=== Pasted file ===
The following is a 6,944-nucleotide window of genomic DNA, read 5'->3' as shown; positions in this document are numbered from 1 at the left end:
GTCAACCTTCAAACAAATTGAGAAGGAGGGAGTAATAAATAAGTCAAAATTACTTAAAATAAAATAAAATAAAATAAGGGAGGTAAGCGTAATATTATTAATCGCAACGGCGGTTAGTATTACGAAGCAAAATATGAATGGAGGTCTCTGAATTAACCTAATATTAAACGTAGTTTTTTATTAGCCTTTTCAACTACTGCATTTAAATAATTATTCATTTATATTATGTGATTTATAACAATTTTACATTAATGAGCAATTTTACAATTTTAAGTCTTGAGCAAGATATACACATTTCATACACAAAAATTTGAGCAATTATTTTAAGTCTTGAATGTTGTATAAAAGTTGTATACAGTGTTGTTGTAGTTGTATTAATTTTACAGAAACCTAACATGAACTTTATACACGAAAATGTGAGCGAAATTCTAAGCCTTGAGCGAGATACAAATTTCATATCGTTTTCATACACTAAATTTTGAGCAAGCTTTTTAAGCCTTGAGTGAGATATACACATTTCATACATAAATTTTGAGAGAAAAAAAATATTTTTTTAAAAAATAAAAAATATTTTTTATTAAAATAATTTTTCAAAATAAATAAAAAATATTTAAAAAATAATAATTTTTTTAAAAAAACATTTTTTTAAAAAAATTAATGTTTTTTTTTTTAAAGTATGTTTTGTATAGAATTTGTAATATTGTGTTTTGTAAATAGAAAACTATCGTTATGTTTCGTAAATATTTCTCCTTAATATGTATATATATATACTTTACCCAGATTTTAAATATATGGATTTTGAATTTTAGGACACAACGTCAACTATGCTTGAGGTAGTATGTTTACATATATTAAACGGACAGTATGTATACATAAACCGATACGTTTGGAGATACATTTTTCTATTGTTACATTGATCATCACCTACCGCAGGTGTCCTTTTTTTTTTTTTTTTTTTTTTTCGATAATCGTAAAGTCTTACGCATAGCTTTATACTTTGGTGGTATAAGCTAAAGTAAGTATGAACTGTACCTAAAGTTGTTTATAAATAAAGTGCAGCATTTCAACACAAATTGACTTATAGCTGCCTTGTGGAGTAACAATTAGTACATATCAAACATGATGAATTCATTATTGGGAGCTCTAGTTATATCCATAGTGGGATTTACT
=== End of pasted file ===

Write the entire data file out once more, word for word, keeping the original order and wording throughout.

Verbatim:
The following is a 6,944-nucleotide window of genomic DNA, read 5'->3' as shown; positions in this document are numbered from 1 at the left end:
GTCAACCTTCAAACAAATTGAGAAGGAGGGAGTAATAAATAAGTCAAAATTACTTAAAATAAAATAAAATAAAATAAGGGAGGTAAGCGTAATATTATTAATCGCAACGGCGGTTAGTATTACGAAGCAAAATATGAATGGAGGTCTCTGAATTAACCTAATATTAAACGTAGTTTTTTATTAGCCTTTTCAACTACTGCATTTAAATAATTATTCATTTATATTATGTGATTTATAACAATTTTACATTAATGAGCAATTTTACAATTTTAAGTCTTGAGCAAGATATACACATTTCATACACAAAAATTTGAGCAATTATTTTAAGTCTTGAATGTTGTATAAAAGTTGTATACAGTGTTGTTGTAGTTGTATTAATTTTACAGAAACCTAACATGAACTTTATACACGAAAATGTGAGCGAAATTCTAAGCCTTGAGCGAGATACAAATTTCATATCGTTTTCATACACTAAATTTTGAGCAAGCTTTTTAAGCCTTGAGTGAGATATACACATTTCATACATAAATTTTGAGAGAAAAAAAATATTTTTTTAAAAAATAAAAAATATTTTTTATTAAAATAATTTTTCAAAATAAATAAAAAATATTTAAAAAATAATAATTTTTTTAAAAAAACATTTTTTTAAAAAAATTAATGTTTTTTTTTTTAAAGTATGTTTTGTATAGAATTTGTAATATTGTGTTTTGTAAATAGAAAACTATCGTTATGTTTCGTAAATATTTCTCCTTAATATGTATATATATATACTTTACCCAGATTTTAAATATATGGATTTTGAATTTTAGGACACAACGTCAACTATGCTTGAGGTAGTATGTTTACATATATTAAACGGACAGTATGTATACATAAACCGATACGTTTGGAGATACATTTTTCTATTGTTACATTGATCATCACCTACCGCAGGTGTCCTTTTTTTTTTTTTTTTTTTTTTTCGATAATCGTAAAGTCTTACGCATAGCTTTATACTTTGGTGGTATAAGCTAAAGTAAGTATGAACTGTACCTAAAGTTGTTTATAAATAAAGTGCAGCATTTCAACACAAATTGACTTATAGCTGCCTTGTGGAGTAACAATTAGTACATATCAAACATGATGAATTCATTATTGGGAGCTCTAGTTATATCCATAGTGGGATTTACT